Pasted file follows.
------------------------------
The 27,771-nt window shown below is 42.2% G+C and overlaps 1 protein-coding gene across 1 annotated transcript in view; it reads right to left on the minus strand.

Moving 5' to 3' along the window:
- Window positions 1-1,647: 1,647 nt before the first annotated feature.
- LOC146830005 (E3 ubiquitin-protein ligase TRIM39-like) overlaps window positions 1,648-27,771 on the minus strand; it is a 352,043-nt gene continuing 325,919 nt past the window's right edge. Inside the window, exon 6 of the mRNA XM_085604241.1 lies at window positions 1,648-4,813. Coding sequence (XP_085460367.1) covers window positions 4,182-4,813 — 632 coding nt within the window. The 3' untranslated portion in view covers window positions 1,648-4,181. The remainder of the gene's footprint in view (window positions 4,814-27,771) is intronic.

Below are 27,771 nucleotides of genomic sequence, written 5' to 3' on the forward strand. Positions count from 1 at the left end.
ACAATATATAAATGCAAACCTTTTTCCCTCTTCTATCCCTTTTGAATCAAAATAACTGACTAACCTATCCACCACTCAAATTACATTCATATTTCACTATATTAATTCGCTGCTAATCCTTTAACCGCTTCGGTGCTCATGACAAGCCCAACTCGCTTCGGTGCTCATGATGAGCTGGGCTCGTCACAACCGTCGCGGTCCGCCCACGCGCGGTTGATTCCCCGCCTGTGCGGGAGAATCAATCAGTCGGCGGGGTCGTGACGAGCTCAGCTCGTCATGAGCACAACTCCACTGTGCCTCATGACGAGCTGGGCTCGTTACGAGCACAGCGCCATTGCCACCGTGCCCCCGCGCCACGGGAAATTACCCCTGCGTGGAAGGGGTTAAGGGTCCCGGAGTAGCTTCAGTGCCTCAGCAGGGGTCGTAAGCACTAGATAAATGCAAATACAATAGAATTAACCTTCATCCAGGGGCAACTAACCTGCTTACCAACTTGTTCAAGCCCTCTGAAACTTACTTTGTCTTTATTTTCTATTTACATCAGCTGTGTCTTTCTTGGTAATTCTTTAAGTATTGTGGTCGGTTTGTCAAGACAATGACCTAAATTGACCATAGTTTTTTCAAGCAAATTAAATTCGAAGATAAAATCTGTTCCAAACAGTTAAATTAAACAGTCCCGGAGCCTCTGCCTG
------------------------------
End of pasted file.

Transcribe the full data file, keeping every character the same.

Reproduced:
The 27,771-nt window shown below is 42.2% G+C and overlaps 1 protein-coding gene across 1 annotated transcript in view; it reads right to left on the minus strand.

Moving 5' to 3' along the window:
- Window positions 1-1,647: 1,647 nt before the first annotated feature.
- LOC146830005 (E3 ubiquitin-protein ligase TRIM39-like) overlaps window positions 1,648-27,771 on the minus strand; it is a 352,043-nt gene continuing 325,919 nt past the window's right edge. Inside the window, exon 6 of the mRNA XM_085604241.1 lies at window positions 1,648-4,813. Coding sequence (XP_085460367.1) covers window positions 4,182-4,813 — 632 coding nt within the window. The 3' untranslated portion in view covers window positions 1,648-4,181. The remainder of the gene's footprint in view (window positions 4,814-27,771) is intronic.

Below are 27,771 nucleotides of genomic sequence, written 5' to 3' on the forward strand. Positions count from 1 at the left end.
ACAATATATAAATGCAAACCTTTTTCCCTCTTCTATCCCTTTTGAATCAAAATAACTGACTAACCTATCCACCACTCAAATTACATTCATATTTCACTATATTAATTCGCTGCTAATCCTTTAACCGCTTCGGTGCTCATGACAAGCCCAACTCGCTTCGGTGCTCATGATGAGCTGGGCTCGTCACAACCGTCGCGGTCCGCCCACGCGCGGTTGATTCCCCGCCTGTGCGGGAGAATCAATCAGTCGGCGGGGTCGTGACGAGCTCAGCTCGTCATGAGCACAACTCCACTGTGCCTCATGACGAGCTGGGCTCGTTACGAGCACAGCGCCATTGCCACCGTGCCCCCGCGCCACGGGAAATTACCCCTGCGTGGAAGGGGTTAAGGGTCCCGGAGTAGCTTCAGTGCCTCAGCAGGGGTCGTAAGCACTAGATAAATGCAAATACAATAGAATTAACCTTCATCCAGGGGCAACTAACCTGCTTACCAACTTGTTCAAGCCCTCTGAAACTTACTTTGTCTTTATTTTCTATTTACATCAGCTGTGTCTTTCTTGGTAATTCTTTAAGTATTGTGGTCGGTTTGTCAAGACAATGACCTAAATTGACCATAGTTTTTTCAAGCAAATTAAATTCGAAGATAAAATCTGTTCCAAACAGTTAAATTAAACAGTCCCGGAGCCTCTGCCTG